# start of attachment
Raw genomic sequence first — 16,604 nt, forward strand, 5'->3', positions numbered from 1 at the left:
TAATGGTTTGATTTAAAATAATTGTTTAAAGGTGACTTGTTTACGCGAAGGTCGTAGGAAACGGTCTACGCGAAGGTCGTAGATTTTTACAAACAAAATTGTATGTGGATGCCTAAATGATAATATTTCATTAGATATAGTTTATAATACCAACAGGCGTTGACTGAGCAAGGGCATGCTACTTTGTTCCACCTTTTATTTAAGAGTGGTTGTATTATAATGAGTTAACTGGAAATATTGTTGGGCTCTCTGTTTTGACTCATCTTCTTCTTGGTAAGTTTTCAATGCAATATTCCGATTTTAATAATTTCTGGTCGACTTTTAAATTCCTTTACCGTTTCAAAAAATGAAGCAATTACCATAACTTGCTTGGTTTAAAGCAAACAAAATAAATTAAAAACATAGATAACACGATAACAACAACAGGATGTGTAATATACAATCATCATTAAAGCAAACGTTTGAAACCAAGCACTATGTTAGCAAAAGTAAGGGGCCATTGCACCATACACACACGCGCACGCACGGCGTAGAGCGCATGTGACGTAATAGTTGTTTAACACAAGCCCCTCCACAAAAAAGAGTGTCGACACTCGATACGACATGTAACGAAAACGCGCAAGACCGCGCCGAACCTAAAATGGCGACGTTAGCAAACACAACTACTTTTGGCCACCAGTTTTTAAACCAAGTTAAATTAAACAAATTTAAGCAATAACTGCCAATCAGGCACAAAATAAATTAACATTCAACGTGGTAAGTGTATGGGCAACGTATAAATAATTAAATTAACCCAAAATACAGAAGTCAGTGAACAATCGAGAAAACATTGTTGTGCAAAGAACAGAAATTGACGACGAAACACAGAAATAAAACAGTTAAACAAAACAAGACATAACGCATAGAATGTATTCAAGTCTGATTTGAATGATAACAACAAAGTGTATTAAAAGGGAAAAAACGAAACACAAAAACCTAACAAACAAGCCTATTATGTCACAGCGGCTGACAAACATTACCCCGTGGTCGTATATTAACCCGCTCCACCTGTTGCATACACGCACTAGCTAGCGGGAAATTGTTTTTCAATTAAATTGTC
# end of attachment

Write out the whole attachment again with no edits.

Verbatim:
Raw genomic sequence first — 16,604 nt, forward strand, 5'->3', positions numbered from 1 at the left:
TAATGGTTTGATTTAAAATAATTGTTTAAAGGTGACTTGTTTACGCGAAGGTCGTAGGAAACGGTCTACGCGAAGGTCGTAGATTTTTACAAACAAAATTGTATGTGGATGCCTAAATGATAATATTTCATTAGATATAGTTTATAATACCAACAGGCGTTGACTGAGCAAGGGCATGCTACTTTGTTCCACCTTTTATTTAAGAGTGGTTGTATTATAATGAGTTAACTGGAAATATTGTTGGGCTCTCTGTTTTGACTCATCTTCTTCTTGGTAAGTTTTCAATGCAATATTCCGATTTTAATAATTTCTGGTCGACTTTTAAATTCCTTTACCGTTTCAAAAAATGAAGCAATTACCATAACTTGCTTGGTTTAAAGCAAACAAAATAAATTAAAAACATAGATAACACGATAACAACAACAGGATGTGTAATATACAATCATCATTAAAGCAAACGTTTGAAACCAAGCACTATGTTAGCAAAAGTAAGGGGCCATTGCACCATACACACACGCGCACGCACGGCGTAGAGCGCATGTGACGTAATAGTTGTTTAACACAAGCCCCTCCACAAAAAAGAGTGTCGACACTCGATACGACATGTAACGAAAACGCGCAAGACCGCGCCGAACCTAAAATGGCGACGTTAGCAAACACAACTACTTTTGGCCACCAGTTTTTAAACCAAGTTAAATTAAACAAATTTAAGCAATAACTGCCAATCAGGCACAAAATAAATTAACATTCAACGTGGTAAGTGTATGGGCAACGTATAAATAATTAAATTAACCCAAAATACAGAAGTCAGTGAACAATCGAGAAAACATTGTTGTGCAAAGAACAGAAATTGACGACGAAACACAGAAATAAAACAGTTAAACAAAACAAGACATAACGCATAGAATGTATTCAAGTCTGATTTGAATGATAACAACAAAGTGTATTAAAAGGGAAAAAACGAAACACAAAAACCTAACAAACAAGCCTATTATGTCACAGCGGCTGACAAACATTACCCCGTGGTCGTATATTAACCCGCTCCACCTGTTGCATACACGCACTAGCTAGCGGGAAATTGTTTTTCAATTAAATTGTC